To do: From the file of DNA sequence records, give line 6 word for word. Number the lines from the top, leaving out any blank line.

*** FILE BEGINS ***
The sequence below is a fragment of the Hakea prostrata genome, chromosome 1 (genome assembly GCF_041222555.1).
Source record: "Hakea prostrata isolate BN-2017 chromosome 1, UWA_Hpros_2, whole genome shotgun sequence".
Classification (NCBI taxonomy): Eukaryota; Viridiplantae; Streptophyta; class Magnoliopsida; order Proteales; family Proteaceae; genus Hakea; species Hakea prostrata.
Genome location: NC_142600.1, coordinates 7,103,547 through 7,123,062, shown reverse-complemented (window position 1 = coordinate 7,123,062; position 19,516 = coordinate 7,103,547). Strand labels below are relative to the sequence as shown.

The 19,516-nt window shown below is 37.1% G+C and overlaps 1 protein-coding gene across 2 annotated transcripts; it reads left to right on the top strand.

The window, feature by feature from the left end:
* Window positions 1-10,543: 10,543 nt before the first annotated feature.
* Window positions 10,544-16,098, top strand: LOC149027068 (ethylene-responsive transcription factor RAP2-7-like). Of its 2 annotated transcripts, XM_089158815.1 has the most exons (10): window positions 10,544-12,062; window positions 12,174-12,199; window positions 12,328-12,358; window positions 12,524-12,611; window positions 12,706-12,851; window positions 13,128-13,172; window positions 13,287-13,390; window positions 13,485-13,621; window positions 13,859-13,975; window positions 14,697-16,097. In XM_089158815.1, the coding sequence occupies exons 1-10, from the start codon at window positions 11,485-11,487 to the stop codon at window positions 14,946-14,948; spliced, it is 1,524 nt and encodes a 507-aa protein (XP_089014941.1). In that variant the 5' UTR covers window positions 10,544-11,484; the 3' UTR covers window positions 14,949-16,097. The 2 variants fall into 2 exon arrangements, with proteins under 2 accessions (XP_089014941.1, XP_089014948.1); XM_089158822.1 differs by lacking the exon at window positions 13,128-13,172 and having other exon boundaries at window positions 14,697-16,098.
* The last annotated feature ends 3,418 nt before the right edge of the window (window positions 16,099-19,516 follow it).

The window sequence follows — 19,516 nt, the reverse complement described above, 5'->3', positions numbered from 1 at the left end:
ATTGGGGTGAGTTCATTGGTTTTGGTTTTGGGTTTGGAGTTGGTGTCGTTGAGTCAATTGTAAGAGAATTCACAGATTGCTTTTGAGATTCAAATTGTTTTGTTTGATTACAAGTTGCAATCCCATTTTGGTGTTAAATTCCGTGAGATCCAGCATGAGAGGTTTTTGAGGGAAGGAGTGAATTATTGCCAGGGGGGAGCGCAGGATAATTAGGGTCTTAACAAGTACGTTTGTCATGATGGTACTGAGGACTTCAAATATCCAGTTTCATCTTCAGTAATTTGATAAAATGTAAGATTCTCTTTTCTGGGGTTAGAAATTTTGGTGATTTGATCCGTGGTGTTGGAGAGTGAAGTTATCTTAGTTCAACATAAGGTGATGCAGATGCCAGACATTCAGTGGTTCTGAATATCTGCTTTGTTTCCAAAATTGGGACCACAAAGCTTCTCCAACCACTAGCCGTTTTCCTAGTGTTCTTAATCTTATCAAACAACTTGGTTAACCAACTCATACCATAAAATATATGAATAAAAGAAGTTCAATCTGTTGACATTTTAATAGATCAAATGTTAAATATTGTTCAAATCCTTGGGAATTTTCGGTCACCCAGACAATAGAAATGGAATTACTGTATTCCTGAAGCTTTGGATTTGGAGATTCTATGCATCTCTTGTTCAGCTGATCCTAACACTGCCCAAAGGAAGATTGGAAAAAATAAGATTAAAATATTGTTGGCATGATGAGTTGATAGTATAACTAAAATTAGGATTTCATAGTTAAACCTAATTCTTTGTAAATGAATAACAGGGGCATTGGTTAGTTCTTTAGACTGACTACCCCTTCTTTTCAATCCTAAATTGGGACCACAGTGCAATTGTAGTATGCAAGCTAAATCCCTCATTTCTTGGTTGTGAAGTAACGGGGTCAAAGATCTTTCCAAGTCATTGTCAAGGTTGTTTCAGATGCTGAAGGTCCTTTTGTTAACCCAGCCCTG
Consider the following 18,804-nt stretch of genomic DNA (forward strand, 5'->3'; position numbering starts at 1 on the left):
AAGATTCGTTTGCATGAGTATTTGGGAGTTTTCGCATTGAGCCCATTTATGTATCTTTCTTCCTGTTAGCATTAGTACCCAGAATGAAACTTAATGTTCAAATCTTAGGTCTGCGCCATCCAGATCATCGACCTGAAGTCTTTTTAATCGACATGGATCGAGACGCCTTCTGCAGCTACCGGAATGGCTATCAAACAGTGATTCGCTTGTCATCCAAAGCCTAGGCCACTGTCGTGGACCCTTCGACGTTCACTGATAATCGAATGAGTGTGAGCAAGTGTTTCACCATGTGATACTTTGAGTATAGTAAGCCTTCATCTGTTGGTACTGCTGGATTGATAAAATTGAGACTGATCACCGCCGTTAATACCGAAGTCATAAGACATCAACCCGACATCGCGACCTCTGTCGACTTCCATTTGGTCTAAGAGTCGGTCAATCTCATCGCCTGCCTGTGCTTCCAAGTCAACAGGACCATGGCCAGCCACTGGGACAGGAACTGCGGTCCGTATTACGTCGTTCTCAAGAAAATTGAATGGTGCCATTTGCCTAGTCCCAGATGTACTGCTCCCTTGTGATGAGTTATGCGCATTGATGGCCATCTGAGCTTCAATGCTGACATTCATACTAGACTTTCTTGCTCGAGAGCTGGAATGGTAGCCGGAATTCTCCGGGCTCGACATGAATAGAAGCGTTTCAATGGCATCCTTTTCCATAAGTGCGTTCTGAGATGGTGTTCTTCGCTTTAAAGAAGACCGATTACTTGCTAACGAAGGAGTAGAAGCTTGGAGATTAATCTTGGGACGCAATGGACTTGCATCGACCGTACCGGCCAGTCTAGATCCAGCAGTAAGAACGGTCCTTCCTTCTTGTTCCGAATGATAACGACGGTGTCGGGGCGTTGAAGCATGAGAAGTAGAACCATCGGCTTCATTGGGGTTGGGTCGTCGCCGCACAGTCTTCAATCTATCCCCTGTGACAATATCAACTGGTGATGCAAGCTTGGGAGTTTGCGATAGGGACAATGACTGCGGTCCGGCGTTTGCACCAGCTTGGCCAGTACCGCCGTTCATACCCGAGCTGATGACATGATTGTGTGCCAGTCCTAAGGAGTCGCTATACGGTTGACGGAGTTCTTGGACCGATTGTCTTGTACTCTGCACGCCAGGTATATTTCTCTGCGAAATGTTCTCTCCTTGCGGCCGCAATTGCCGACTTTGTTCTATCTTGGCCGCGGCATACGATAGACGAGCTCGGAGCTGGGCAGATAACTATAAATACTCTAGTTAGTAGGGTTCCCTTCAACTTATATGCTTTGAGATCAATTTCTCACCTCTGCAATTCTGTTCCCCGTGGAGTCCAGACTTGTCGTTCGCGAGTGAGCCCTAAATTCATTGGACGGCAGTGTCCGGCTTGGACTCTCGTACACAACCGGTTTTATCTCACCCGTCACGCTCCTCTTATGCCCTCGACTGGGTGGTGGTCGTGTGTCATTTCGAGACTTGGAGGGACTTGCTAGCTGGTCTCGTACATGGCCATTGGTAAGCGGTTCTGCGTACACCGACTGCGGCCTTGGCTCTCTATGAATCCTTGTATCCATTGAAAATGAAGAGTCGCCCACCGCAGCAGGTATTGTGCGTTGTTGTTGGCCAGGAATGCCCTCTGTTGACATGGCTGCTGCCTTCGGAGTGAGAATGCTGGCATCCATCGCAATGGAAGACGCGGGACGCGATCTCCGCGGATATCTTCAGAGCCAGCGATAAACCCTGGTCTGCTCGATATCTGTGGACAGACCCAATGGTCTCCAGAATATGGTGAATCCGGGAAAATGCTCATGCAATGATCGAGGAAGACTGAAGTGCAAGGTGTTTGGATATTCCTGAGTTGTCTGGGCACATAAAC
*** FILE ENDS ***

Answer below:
The window, feature by feature from the left end: